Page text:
Proprioception is the word used to describe the brain’s awareness of movement; what your joint is doing and where it is in space. I.e. your brain is always receiving messages about the position of your ankle to make sure that you land correctly and do not sprain it. After spraining your ankle you lose some of this proprioceptive awareness and studies have shown that you can reduce the risk of re-injury by improving it. Examples of proprioceptive exercises include balance exercises and jumping/landing.

Other exercises you can expect to perform involve calf strengthening, ankle strengthening, ankle mobility, stretching and hopping variations (see below for exercise examples).

Once your strength has improved and pain has settled, your physio or exercise physiologists will help you to progress to running, jumping, landing, change of direction and eventually return to sport, return to work or your normal daily activities.

Fig. Examples of exercises from top left: Proprioception/balance, ankle inversion & eversion, single leg calf raise.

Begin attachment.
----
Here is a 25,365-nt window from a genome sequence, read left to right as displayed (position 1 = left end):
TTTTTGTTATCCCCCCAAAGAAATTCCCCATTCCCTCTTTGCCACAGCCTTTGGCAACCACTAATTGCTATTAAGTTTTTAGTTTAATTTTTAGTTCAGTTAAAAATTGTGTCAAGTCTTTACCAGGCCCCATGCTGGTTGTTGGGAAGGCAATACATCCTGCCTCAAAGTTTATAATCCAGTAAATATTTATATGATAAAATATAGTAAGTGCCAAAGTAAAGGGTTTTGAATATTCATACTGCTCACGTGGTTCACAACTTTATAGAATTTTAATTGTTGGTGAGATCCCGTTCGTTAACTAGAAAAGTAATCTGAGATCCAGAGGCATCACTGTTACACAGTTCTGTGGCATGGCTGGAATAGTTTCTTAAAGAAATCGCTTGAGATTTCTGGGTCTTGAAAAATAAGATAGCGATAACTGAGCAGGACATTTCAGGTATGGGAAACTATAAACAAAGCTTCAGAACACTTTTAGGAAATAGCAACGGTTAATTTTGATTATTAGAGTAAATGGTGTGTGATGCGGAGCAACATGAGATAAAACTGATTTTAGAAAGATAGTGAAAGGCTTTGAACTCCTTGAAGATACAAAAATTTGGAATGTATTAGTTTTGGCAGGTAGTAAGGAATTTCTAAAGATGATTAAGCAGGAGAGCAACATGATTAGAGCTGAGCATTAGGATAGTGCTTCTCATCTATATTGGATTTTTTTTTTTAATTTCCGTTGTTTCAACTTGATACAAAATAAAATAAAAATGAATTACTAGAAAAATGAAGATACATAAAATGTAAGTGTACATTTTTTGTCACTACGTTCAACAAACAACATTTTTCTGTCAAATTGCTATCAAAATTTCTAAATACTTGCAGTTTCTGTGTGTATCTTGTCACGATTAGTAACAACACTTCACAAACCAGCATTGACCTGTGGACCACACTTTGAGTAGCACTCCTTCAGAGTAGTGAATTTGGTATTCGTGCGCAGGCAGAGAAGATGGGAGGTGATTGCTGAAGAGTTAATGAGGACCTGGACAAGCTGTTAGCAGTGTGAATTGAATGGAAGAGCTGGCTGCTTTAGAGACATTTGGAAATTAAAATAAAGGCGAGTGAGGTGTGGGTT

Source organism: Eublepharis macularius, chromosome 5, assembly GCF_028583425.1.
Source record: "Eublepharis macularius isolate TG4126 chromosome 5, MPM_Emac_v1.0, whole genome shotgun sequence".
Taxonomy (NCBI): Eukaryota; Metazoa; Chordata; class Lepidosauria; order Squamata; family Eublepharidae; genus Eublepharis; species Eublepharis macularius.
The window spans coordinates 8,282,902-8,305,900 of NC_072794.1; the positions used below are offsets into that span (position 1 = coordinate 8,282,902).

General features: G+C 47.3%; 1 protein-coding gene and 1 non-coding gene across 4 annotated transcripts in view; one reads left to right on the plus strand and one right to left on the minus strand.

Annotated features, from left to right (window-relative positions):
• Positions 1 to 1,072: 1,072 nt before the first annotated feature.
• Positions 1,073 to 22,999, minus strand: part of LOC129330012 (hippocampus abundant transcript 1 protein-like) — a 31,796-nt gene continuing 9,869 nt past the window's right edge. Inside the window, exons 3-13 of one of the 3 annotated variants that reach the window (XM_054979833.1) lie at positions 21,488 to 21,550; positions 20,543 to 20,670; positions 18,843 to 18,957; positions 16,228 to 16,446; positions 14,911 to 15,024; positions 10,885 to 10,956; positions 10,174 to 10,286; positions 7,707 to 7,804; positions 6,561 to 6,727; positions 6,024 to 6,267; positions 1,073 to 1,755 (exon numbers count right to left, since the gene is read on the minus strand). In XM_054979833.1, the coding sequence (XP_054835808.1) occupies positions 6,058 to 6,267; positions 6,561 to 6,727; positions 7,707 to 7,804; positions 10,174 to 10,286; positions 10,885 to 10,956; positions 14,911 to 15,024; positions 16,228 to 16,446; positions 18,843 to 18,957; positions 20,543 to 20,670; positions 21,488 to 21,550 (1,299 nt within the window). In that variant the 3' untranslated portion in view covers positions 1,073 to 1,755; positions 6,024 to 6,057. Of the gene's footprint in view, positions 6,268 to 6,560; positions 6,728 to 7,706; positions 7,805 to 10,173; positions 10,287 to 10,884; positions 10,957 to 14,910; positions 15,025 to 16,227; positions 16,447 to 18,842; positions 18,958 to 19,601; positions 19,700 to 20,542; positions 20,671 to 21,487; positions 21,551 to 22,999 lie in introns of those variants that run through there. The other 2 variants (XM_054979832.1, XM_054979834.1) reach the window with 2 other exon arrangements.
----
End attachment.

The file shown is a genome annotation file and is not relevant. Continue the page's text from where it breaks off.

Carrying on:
If someone you know has suffered an ankle injury let them know that we are here to help. Please share with your friends, family and team mates.


Doherty C, et al. The incidence and prevalence of ankle sprain injury, Sports Med (2014) 44:123.

Schiftan G, et al.The effectiveness of proprioceptive training in preventing ankle sprains in sporting populations: A systematic review and meta-analysis Journal of Science and Medicine in Sport, Volume 18, Issue 3 , 238 – 244.

Osbourne M, Rizzo T. Prevention and Treatment of Ankle Sprain in Athletes. Sports Med (2003) 33:1145

McKay GD, Goldie PA, Payne WR, et al Ankle injuries in basketball: injury rate and risk factors British Journal of Sports Medicine 2001; 35:103-108.